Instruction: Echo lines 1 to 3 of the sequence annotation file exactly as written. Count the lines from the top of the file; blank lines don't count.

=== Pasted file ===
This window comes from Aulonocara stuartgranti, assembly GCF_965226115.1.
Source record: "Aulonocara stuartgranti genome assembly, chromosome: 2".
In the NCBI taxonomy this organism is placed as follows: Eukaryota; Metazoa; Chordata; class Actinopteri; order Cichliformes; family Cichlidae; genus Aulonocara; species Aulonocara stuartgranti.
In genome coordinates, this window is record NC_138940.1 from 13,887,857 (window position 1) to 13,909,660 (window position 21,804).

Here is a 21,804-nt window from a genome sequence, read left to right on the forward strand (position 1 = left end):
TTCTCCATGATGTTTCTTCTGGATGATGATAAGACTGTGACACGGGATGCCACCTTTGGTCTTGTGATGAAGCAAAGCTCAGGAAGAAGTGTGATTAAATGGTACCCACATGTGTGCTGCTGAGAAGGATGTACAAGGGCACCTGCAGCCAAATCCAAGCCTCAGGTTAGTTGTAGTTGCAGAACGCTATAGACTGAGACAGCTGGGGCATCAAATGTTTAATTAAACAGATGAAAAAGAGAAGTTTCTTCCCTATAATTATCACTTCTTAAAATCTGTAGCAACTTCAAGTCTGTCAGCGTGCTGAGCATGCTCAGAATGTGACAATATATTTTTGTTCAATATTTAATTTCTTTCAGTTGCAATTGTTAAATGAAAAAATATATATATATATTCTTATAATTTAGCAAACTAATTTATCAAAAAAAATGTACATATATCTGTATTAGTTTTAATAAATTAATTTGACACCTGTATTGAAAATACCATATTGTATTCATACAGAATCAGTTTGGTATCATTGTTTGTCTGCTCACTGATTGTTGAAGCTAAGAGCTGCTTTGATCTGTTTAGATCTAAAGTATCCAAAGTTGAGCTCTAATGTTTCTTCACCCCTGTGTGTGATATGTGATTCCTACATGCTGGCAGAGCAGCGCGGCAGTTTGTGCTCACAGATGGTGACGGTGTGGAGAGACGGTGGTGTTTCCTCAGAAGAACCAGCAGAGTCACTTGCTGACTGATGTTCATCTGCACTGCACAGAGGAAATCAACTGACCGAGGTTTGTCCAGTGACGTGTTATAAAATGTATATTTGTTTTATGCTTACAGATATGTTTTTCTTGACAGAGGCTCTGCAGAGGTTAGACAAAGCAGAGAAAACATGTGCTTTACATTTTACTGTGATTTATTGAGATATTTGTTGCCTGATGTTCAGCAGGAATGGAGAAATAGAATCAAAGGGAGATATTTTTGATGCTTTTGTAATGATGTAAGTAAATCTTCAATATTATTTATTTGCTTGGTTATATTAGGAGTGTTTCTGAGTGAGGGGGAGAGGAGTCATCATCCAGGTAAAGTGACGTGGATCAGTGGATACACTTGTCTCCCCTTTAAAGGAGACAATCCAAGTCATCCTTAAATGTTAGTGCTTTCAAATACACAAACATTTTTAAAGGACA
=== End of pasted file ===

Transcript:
This window comes from Aulonocara stuartgranti, assembly GCF_965226115.1.
Source record: "Aulonocara stuartgranti genome assembly, chromosome: 2".
In the NCBI taxonomy this organism is placed as follows: Eukaryota; Metazoa; Chordata; class Actinopteri; order Cichliformes; family Cichlidae; genus Aulonocara; species Aulonocara stuartgranti.